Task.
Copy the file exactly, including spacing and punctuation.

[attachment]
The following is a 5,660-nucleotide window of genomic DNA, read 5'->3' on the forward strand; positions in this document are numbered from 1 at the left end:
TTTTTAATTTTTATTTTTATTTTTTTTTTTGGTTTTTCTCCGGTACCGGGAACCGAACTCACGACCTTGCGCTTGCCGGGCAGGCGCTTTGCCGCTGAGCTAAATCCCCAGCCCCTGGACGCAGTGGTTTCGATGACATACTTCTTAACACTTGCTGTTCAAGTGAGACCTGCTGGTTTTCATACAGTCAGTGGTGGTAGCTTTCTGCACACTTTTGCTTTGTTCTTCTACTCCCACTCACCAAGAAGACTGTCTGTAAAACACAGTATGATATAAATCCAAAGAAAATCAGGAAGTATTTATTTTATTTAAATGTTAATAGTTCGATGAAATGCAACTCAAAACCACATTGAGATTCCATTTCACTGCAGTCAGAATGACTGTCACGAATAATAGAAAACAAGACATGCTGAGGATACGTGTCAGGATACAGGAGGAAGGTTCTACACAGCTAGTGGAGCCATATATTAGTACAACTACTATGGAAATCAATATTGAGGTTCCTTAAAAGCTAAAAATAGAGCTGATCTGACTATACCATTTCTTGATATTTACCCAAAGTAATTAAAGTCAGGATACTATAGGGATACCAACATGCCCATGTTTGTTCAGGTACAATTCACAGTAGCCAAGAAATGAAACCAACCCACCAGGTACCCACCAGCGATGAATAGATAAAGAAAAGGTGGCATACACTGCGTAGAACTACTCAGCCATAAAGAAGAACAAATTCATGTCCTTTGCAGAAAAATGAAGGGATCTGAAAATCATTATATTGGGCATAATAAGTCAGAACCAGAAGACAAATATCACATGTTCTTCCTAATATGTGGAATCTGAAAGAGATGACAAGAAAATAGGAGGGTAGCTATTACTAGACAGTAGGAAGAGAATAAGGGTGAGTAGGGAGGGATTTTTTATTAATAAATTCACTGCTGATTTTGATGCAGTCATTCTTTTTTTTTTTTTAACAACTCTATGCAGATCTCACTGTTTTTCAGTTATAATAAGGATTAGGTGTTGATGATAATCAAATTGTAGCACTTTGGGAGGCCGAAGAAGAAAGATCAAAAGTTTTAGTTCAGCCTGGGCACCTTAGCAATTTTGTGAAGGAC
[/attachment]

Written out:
The following is a 5,660-nucleotide window of genomic DNA, read 5'->3' on the forward strand; positions in this document are numbered from 1 at the left end:
TTTTTAATTTTTATTTTTATTTTTTTTTTTGGTTTTTCTCCGGTACCGGGAACCGAACTCACGACCTTGCGCTTGCCGGGCAGGCGCTTTGCCGCTGAGCTAAATCCCCAGCCCCTGGACGCAGTGGTTTCGATGACATACTTCTTAACACTTGCTGTTCAAGTGAGACCTGCTGGTTTTCATACAGTCAGTGGTGGTAGCTTTCTGCACACTTTTGCTTTGTTCTTCTACTCCCACTCACCAAGAAGACTGTCTGTAAAACACAGTATGATATAAATCCAAAGAAAATCAGGAAGTATTTATTTTATTTAAATGTTAATAGTTCGATGAAATGCAACTCAAAACCACATTGAGATTCCATTTCACTGCAGTCAGAATGACTGTCACGAATAATAGAAAACAAGACATGCTGAGGATACGTGTCAGGATACAGGAGGAAGGTTCTACACAGCTAGTGGAGCCATATATTAGTACAACTACTATGGAAATCAATATTGAGGTTCCTTAAAAGCTAAAAATAGAGCTGATCTGACTATACCATTTCTTGATATTTACCCAAAGTAATTAAAGTCAGGATACTATAGGGATACCAACATGCCCATGTTTGTTCAGGTACAATTCACAGTAGCCAAGAAATGAAACCAACCCACCAGGTACCCACCAGCGATGAATAGATAAAGAAAAGGTGGCATACACTGCGTAGAACTACTCAGCCATAAAGAAGAACAAATTCATGTCCTTTGCAGAAAAATGAAGGGATCTGAAAATCATTATATTGGGCATAATAAGTCAGAACCAGAAGACAAATATCACATGTTCTTCCTAATATGTGGAATCTGAAAGAGATGACAAGAAAATAGGAGGGTAGCTATTACTAGACAGTAGGAAGAGAATAAGGGTGAGTAGGGAGGGATTTTTTATTAATAAATTCACTGCTGATTTTGATGCAGTCATTCTTTTTTTTTTTTTAACAACTCTATGCAGATCTCACTGTTTTTCAGTTATAATAAGGATTAGGTGTTGATGATAATCAAATTGTAGCACTTTGGGAGGCCGAAGAAGAAAGATCAAAAGTTTTAGTTCAGCCTGGGCACCTTAGCAATTTTGTGAAGGAC